Corinne Bailey Rae. Leeds lass, founder of a band by the name of Helen (sank without trace), signed to EMI. Kaboom. Her debut album goes straight to the top of the UK album chart.
What is it about this singer-songwriter that has precipitated adulation from journos and her musician peers alike?
What does she make of being swept up so abruptly in a media maelstrom? And what about her music – is it really as special as the hype insists?
We caught up with Corinne just prior to the eponymous debut album’s release to find out if one of the big hopes of 2006 feels Like A Star yet…
Her voice has been compared to everyone from Billie Holiday through Macy Gray and Erykah Badu to Norah Jones. Corinne Bailey Rae thinks her sound is closer to that of Martina Topley-Bird. And she’s not keen on being pigeonholed as coffee table chic alongside jazz-soul waifs.
“The thing I like about this record is, there are some songs that would be quite comfortable under an indie banner, like Choux Pastry Heart,” says Corinne in broad Yorkshire tones, “or even Like A Star. But then there are songs that are more influenced by soul music, and some that are a bit more unusual, kooky, jazzy.”
Born the eldest of three daughters to an English mother and West Indian father, the singer-songwriter has been honing her songs first in a band format and now as a solo artist with co-writers and backing musicians that include her husband. She topped the BBC News Sound of 2006 industry poll, has been eulogised by Jools Holland and any number of radio stations, newspapers and magazines.
In March she heads to the massive SXSW music festival in Austin, Texas, to capitalise on an American music market currently in thrall to a Brit for the first time in a decade – James Blunt. His ubiquitous You’re Beautiful topped the Billboard singles chart, and Bailey Rae will be hoping that her loved-up sentiments strike similar chords. All the signs are she’ll do well. “I like the fact that the songs all fit into different places,” she states, sounding confident of her product.
Her debut album’s lead single Like A Star has reportedly been enjoying much US radio airplay. “Like A Star is special to me as I wrote it on my own,” she recalls. “I was sitting in my room and playing about with some jazz chords that I’d learned, and most of the words to that song just came to me then.”
In the UK her second single Put Your Records On was only held off the top of the singles chart by Madonna’s Sorry. A week later, the album would stride straight in at number one.
But despite appearances to the contrary, all this did not happen overnight. Bailey Rae’s musicianship began at church a decade ago. “I was really influenced by going to church when I was growing up. There was a big youth group, after school stuff… people were really into music and talking about the world, and politics.”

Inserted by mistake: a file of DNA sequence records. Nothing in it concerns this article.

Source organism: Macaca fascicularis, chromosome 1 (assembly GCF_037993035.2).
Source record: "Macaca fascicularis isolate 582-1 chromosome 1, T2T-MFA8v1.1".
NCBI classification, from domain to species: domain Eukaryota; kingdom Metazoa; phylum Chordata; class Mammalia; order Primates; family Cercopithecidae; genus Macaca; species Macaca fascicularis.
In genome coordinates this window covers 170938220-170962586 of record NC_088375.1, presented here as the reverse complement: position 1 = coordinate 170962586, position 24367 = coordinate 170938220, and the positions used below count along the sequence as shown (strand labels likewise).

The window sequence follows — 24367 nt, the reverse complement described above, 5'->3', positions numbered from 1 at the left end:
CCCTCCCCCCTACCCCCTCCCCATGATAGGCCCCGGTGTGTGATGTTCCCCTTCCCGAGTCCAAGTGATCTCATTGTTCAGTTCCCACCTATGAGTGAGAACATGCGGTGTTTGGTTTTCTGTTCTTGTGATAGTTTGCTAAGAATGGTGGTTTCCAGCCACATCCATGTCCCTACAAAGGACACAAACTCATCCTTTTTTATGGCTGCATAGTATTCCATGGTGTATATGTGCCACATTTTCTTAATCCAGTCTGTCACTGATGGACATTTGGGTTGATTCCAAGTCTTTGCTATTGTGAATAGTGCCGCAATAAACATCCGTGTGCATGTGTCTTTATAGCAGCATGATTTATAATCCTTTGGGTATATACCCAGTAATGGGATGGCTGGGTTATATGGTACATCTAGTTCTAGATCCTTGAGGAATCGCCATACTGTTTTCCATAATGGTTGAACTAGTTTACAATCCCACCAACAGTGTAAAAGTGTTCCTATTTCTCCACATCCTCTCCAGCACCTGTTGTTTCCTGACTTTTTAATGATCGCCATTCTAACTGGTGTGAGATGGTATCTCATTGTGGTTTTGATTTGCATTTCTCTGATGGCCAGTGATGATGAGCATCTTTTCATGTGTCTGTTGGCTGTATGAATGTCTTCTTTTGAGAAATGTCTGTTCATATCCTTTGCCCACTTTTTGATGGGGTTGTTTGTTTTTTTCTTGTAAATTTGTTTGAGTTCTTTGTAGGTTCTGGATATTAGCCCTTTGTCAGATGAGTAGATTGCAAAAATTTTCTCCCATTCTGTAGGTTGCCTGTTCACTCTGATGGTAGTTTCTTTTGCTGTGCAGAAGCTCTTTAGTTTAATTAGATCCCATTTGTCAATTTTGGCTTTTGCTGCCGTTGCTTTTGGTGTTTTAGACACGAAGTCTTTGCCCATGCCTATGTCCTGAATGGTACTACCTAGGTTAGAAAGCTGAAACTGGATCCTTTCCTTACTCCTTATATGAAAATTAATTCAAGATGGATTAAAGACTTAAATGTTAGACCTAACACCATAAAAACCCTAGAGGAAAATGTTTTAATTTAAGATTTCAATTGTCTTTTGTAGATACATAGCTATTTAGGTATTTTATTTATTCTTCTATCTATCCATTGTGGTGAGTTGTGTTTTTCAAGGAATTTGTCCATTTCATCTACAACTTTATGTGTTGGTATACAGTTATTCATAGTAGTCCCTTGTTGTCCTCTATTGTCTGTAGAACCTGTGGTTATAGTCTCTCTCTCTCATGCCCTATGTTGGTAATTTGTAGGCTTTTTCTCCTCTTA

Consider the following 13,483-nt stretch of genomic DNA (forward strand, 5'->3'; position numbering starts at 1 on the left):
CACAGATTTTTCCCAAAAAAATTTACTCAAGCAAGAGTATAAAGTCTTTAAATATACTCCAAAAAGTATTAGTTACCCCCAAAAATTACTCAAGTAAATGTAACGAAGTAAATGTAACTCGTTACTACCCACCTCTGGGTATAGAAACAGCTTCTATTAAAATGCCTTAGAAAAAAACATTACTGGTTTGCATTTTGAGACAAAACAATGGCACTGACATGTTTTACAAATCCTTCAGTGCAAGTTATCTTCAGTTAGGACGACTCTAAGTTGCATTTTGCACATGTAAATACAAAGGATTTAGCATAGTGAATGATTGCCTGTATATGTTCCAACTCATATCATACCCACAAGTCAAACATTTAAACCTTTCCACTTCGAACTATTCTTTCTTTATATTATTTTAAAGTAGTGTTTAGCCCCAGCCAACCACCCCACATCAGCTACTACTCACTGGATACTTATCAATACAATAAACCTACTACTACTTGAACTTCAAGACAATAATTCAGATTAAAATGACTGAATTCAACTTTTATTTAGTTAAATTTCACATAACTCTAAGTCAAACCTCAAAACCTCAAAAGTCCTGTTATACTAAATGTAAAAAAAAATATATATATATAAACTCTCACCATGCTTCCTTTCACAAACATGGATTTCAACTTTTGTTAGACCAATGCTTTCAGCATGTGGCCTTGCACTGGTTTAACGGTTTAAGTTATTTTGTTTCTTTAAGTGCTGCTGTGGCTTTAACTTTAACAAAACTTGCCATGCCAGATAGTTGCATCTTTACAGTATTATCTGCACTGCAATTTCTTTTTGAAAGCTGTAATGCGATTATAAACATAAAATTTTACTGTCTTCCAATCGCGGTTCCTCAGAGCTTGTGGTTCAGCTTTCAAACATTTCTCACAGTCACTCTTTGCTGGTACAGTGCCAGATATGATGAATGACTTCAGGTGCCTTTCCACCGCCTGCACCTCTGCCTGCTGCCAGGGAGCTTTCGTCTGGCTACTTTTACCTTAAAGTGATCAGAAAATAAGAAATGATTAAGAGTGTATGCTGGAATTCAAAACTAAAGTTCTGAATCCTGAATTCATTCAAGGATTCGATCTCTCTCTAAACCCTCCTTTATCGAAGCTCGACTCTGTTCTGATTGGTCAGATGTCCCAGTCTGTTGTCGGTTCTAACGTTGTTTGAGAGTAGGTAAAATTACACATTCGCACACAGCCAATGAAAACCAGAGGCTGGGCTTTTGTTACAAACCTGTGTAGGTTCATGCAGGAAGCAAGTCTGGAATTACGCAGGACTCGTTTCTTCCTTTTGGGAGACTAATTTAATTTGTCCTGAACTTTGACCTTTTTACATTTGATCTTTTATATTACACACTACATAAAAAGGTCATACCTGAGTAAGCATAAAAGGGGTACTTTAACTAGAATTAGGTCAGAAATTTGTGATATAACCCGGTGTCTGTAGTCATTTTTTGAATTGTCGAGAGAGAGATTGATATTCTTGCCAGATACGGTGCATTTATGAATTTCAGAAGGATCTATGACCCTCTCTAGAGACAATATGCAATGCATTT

Her upbringing has been carried forth to the debut album. “Spirituality is somewhere in there,” she says. “The last song on the record (Seasons Change) is about kinship, peace and hope and all those things. And there are a few biblical references in Like A Star. But I don’t think these songs would be seen as preachy.”
Rather than preaching, Bailey Rae is more concerned with giving out positive vibes. “I’d like to think the music can affect people in a positive way. A song like Put Your Records On, I feel like I’m singing that back to a younger version of me, getting 10-year-old girls to have confidence to not fit in with the crowd, and finding an identity in music,” she says, “not being afraid to look different to other people, or think different.” Bailey Rae comes across as someone who could easily have been an excellent teacher – her manner is easy and confident, but never condescending. “I’ve got a real heart for young people. I always think of what I was like as a teenager,” she says.
When it comes to meeting her public on the live circuit, Bailey Rae is still getting used to things. To her the likes of London’s Dingwalls venue is “still pretty big”. She tells of playing to audiences of 80 or 90 at her first London performances. By the conclusion of her spring tour will have played to thousands.
“For me getting to play in front of 300 or 400 people is a big thing, that they’ve all turned out to see me. I’m still amazed that people have even heard of me. I don’t feel remotely famous or well known,” she says. “Responses at gigs for me have been really good. The crowd’s been really diverse – I’ve seen a lot of student types, older people, teenagers, black guys, girls, all different types of people.